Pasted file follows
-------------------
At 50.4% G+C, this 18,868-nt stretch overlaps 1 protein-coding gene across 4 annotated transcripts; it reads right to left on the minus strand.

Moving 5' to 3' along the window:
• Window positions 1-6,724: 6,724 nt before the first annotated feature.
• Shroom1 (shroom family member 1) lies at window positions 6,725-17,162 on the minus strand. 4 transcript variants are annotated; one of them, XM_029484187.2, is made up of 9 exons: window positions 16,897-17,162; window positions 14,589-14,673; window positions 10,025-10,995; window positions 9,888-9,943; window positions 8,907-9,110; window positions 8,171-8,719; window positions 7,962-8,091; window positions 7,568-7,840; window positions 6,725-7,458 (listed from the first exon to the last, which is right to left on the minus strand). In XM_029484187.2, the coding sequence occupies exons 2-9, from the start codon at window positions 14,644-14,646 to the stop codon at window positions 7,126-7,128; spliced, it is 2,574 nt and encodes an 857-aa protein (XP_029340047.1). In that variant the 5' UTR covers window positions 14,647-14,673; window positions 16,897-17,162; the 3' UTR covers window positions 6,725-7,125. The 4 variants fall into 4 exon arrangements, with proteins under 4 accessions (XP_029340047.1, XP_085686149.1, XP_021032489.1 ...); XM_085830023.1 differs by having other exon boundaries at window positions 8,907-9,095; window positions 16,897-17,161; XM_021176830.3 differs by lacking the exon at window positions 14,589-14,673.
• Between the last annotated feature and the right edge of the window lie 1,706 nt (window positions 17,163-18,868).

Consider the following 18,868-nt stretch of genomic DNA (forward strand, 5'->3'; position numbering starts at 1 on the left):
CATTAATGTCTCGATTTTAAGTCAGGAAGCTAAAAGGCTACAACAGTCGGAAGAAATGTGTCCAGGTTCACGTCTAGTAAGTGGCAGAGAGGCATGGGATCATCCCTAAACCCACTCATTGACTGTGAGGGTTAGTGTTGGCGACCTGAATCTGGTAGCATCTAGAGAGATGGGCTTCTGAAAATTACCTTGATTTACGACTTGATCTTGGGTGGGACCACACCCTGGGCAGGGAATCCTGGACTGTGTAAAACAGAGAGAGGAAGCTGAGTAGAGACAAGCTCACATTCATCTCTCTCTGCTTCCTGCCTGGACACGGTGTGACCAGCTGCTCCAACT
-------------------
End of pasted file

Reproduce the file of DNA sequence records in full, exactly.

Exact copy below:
At 50.4% G+C, this 18,868-nt stretch overlaps 1 protein-coding gene across 4 annotated transcripts; it reads right to left on the minus strand.

Moving 5' to 3' along the window:
• Window positions 1-6,724: 6,724 nt before the first annotated feature.
• Shroom1 (shroom family member 1) lies at window positions 6,725-17,162 on the minus strand. 4 transcript variants are annotated; one of them, XM_029484187.2, is made up of 9 exons: window positions 16,897-17,162; window positions 14,589-14,673; window positions 10,025-10,995; window positions 9,888-9,943; window positions 8,907-9,110; window positions 8,171-8,719; window positions 7,962-8,091; window positions 7,568-7,840; window positions 6,725-7,458 (listed from the first exon to the last, which is right to left on the minus strand). In XM_029484187.2, the coding sequence occupies exons 2-9, from the start codon at window positions 14,644-14,646 to the stop codon at window positions 7,126-7,128; spliced, it is 2,574 nt and encodes an 857-aa protein (XP_029340047.1). In that variant the 5' UTR covers window positions 14,647-14,673; window positions 16,897-17,162; the 3' UTR covers window positions 6,725-7,125. The 4 variants fall into 4 exon arrangements, with proteins under 4 accessions (XP_029340047.1, XP_085686149.1, XP_021032489.1 ...); XM_085830023.1 differs by having other exon boundaries at window positions 8,907-9,095; window positions 16,897-17,161; XM_021176830.3 differs by lacking the exon at window positions 14,589-14,673.
• Between the last annotated feature and the right edge of the window lie 1,706 nt (window positions 17,163-18,868).

Consider the following 18,868-nt stretch of genomic DNA (forward strand, 5'->3'; position numbering starts at 1 on the left):
CATTAATGTCTCGATTTTAAGTCAGGAAGCTAAAAGGCTACAACAGTCGGAAGAAATGTGTCCAGGTTCACGTCTAGTAAGTGGCAGAGAGGCATGGGATCATCCCTAAACCCACTCATTGACTGTGAGGGTTAGTGTTGGCGACCTGAATCTGGTAGCATCTAGAGAGATGGGCTTCTGAAAATTACCTTGATTTACGACTTGATCTTGGGTGGGACCACACCCTGGGCAGGGAATCCTGGACTGTGTAAAACAGAGAGAGGAAGCTGAGTAGAGACAAGCTCACATTCATCTCTCTCTGCTTCCTGCCTGGACACGGTGTGACCAGCTGCTCCAACT